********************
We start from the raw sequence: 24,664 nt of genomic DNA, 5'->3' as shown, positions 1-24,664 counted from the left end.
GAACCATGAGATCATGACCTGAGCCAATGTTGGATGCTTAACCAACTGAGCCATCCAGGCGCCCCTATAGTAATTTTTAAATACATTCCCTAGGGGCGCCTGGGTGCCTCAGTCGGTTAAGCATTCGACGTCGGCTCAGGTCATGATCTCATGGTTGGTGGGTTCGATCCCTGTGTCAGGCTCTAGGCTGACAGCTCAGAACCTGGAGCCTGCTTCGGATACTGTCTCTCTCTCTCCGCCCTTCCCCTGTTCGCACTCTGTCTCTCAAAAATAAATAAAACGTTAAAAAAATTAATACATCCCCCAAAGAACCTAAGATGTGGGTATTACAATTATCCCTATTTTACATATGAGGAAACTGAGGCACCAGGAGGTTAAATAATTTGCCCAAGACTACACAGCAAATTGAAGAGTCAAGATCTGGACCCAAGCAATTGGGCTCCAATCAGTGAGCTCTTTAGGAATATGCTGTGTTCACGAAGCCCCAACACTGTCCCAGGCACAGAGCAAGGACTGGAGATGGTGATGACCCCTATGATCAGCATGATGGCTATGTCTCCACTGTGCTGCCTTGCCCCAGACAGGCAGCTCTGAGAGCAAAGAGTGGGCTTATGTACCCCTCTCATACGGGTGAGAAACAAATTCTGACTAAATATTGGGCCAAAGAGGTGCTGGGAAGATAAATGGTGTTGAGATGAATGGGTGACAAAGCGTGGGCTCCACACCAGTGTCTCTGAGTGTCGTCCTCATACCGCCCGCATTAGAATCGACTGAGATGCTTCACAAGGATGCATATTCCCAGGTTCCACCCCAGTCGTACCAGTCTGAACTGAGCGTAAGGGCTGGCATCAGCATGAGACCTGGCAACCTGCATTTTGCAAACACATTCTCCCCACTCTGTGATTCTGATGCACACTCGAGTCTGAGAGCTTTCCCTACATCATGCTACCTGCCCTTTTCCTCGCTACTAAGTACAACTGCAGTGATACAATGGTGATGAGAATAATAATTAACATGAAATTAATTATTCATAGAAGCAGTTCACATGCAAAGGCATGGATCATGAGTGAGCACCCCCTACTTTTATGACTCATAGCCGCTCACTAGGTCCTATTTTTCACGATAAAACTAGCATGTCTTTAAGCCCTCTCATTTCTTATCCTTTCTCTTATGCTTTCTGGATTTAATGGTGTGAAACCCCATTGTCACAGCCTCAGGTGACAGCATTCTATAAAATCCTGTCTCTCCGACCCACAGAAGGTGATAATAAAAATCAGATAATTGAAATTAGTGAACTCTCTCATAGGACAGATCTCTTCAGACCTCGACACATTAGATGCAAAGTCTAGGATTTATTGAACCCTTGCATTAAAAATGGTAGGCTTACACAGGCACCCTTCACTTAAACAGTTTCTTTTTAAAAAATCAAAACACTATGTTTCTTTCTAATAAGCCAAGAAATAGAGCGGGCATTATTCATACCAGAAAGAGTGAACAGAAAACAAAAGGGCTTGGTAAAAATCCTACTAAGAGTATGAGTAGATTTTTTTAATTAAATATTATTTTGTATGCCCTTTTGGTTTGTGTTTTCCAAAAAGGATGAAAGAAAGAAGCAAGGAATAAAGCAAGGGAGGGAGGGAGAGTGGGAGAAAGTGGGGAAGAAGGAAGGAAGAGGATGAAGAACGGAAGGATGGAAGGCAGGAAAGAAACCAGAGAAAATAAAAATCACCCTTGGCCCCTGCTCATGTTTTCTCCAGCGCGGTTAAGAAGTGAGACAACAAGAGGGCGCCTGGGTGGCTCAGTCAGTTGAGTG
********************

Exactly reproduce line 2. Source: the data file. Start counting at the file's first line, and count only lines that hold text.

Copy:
GAACCATGAGATCATGACCTGAGCCAATGTTGGATGCTTAACCAACTGAGCCATCCAGGCGCCCCTATAGTAATTTTTAAATACATTCCCTAGGGGCGCCTGGGTGCCTCAGTCGGTTAAGCATTCGACGTCGGCTCAGGTCATGATCTCATGGTTGGTGGGTTCGATCCCTGTGTCAGGCTCTAGGCTGACAGCTCAGAACCTGGAGCCTGCTTCGGATACTGTCTCTCTCTCTCCGCCCTTCCCCTGTTCGCACTCTGTCTCTCAAAAATAAATAAAACGTTAAAAAAATTAATACATCCCCCAAAGAACCTAAGATGTGGGTATTACAATTATCCCTATTTTACATATGAGGAAACTGAGGCACCAGGAGGTTAAATAATTTGCCCAAGACTACACAGCAAATTGAAGAGTCAAGATCTGGACCCAAGCAATTGGGCTCCAATCAGTGAGCTCTTTAGGAATATGCTGTGTTCACGAAGCCCCAACACTGTCCCAGGCACAGAGCAAGGACTGGAGATGGTGATGACCCCTATGATCAGCATGATGGCTATGTCTCCACTGTGCTGCCTTGCCCCAGACAGGCAGCTCTGAGAGCAAAGAGTGGGCTTATGTACCCCTCTCATACGGGTGAGAAACAAATTCTGACTAAATATTGGGCCAAAGAGGTGCTGGGAAGATAAATGGTGTTGAGATGAATGGGTGACAAAGCGTGGGCTCCACACCAGTGTCTCTGAGTGTCGTCCTCATACCGCCCGCATTAGAATCGACTGAGATGCTTCACAAGGATGCATATTCCCAGGTTCCACCCCAGTCGTACCAGTCTGAACTGAGCGTAAGGGCTGGCATCAGCATGAGACCTGGCAACCTGCATTTTGCAAACACATTCTCCCCACTCTGTGATTCTGATGCACACTCGAGTCTGAGAGCTTTCCCTACATCATGCTACCTGCCCTTTTCCTCGCTACTAAGTACAACTGCAGTGATACAATGGTGATGAGAATAATAATTAACATGAAATTAATTATTCATAGAAGCAGTTCACATGCAAAGGCATGGATCATGAGTGAGCACCCCCTACTTTTATGACTCATAGCCGCTCACTAGGTCCTATTTTTCACGATAAAACTAGCATGTCTTTAAGCCCTCTCATTTCTTATCCTTTCTCTTATGCTTTCTGGATTTAATGGTGTGAAACCCCATTGTCACAGCCTCAGGTGACAGCATTCTATAAAATCCTGTCTCTCCGACCCACAGAAGGTGATAATAAAAATCAGATAATTGAAATTAGTGAACTCTCTCATAGGACAGATCTCTTCAGACCTCGACACATTAGATGCAAAGTCTAGGATTTATTGAACCCTTGCATTAAAAATGGTAGGCTTACACAGGCACCCTTCACTTAAACAGTTTCTTTTTAAAAAATCAAAACACTATGTTTCTTTCTAATAAGCCAAGAAATAGAGCGGGCATTATTCATACCAGAAAGAGTGAACAGAAAACAAAAGGGCTTGGTAAAAATCCTACTAAGAGTATGAGTAGATTTTTTTAATTAAATATTATTTTGTATGCCCTTTTGGTTTGTGTTTTCCAAAAAGGATGAAAGAAAGAAGCAAGGAATAAAGCAAGGGAGGGAGGGAGAGTGGGAGAAAGTGGGGAAGAAGGAAGGAAGAGGATGAAGAACGGAAGGATGGAAGGCAGGAAAGAAACCAGAGAAAATAAAAATCACCCTTGGCCCCTGCTCATGTTTTCTCCAGCGCGGTTAAGAAGTGAGACAACAAGAGGGCGCCTGGGTGGCTCAGTCAGTTGAGTG